Saturday, December 10

Australia Says Nuclear Sub Plan on Track to Unveil Early in 2023


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Australia is on track to make an announcement “in the first part of next year” on the path to nuclear acquiring-powered submarines under its project with the US and the UK, Defense Minister Richard Marles said.

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“You don’t build a nuclear-powered submarine quickly, and so the question of when we would be able to have the first submarine in the water is one that is very pertinent to us,” Marles said Saturday at a joint news conference with US Defense Secretary Lloyd Austin after talks in Honolulu.

Australia, the UK and the US announced a security agreement known as AUKUS on Sept. 15, 2021, pledging to cooperate more closely on defense and research. Under the deal, the US and the UK agreed to work with Australia to help construct and maintain a fleet of nuclear-powered submarines, expanding Australia’s military reach in the Asia-Pacific region.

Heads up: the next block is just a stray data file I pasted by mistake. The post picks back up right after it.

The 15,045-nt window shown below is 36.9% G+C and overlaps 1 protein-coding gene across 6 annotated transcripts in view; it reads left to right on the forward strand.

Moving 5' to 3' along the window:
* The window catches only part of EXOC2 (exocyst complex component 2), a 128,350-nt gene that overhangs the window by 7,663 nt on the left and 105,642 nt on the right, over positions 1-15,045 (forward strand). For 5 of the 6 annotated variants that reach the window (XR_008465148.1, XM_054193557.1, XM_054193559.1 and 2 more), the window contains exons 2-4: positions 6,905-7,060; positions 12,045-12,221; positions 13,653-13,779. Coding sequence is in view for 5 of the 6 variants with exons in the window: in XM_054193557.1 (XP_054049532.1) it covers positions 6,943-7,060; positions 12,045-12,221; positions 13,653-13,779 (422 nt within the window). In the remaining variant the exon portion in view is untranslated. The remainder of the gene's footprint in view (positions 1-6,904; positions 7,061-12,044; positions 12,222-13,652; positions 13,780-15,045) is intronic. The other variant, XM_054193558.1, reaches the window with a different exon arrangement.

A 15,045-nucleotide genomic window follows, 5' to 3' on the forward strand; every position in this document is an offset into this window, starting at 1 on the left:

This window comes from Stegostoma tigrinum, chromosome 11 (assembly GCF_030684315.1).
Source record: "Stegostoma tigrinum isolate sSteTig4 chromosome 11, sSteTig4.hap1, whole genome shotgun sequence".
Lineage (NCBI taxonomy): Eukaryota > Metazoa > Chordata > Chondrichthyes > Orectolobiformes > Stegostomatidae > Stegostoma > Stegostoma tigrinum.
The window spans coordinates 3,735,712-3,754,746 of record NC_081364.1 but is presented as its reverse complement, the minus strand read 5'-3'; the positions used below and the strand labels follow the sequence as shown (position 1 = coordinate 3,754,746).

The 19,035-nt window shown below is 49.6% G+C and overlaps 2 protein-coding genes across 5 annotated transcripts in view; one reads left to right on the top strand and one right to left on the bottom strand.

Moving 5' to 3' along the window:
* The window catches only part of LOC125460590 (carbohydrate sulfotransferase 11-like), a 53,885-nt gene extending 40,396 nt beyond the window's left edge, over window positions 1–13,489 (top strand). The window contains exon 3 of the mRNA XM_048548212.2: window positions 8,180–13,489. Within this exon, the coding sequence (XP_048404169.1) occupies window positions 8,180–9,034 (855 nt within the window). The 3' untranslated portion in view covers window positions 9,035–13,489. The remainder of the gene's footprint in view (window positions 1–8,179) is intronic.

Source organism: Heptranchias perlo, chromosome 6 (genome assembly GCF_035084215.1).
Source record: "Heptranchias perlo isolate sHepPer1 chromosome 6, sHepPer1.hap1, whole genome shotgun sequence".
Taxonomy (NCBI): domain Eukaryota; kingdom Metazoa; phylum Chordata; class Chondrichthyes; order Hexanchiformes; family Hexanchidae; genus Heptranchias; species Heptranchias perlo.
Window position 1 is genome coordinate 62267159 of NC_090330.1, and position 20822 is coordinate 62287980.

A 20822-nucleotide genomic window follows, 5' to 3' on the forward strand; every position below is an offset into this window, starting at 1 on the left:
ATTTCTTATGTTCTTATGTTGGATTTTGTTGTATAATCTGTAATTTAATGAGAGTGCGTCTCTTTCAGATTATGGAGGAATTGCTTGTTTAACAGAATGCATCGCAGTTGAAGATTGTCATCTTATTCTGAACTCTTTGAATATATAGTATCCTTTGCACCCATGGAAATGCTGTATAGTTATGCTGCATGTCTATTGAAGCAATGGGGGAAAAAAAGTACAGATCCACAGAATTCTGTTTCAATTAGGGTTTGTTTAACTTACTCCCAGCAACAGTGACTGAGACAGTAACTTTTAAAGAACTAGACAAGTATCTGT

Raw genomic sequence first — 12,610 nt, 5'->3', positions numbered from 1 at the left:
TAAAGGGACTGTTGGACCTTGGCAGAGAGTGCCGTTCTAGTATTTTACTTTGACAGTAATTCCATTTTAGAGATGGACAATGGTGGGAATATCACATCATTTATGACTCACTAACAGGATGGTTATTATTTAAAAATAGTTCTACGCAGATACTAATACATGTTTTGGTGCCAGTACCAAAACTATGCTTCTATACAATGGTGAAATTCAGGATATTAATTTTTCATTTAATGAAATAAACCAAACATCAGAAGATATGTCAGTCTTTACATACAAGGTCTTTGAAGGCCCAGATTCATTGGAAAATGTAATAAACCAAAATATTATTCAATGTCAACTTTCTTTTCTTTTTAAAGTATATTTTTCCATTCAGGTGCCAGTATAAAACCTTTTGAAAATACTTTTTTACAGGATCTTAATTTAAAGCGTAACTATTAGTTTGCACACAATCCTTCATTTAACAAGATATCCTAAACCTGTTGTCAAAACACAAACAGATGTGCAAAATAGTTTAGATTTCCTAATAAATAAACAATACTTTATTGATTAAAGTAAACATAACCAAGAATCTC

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“It was great with Secretary Austin to affirm the progress there,” Marles said.

While extending the life of its existing, non-nuclear subs, Australia is seeking to “minimize and plug any capability gap,” Marles said. The announcement will involve a timeline for the arrival of the nuclear-powered models and how to bridge any capability gap, he said.

Austin renewed US warnings of China’s expanding role, citing “a growing challenge from autocratic countries” in the region and globally.

“We’re deeply concerned by China’s aggressive, escalatory and destabilizing military activities in the Taiwan Strait and else where in the region,” he said.

Marles said China is seeking “to shape the world around it a way that we have not seen before,” posing a challenge for countries seeking “seeking to uphold the global rules-based order,” including freedom of the seas.

The AUKUS agreement has been criticized by some of Australia’s neighbors, with China in particular escalating its concerns to the International Atomic Energy Agency. Beijing argued that the agreement to give Australia nuclear submarine technology breached international non-proliferation treaties.

After IAEA Director General Rafael Mariano Grossi said he was satisfied with the AUKUS partners’ engagement so far, Chinese Foreign Ministry spokesperson Mao Ning accused the agency of turning “a blind eye” to international concerns.



financialpost.com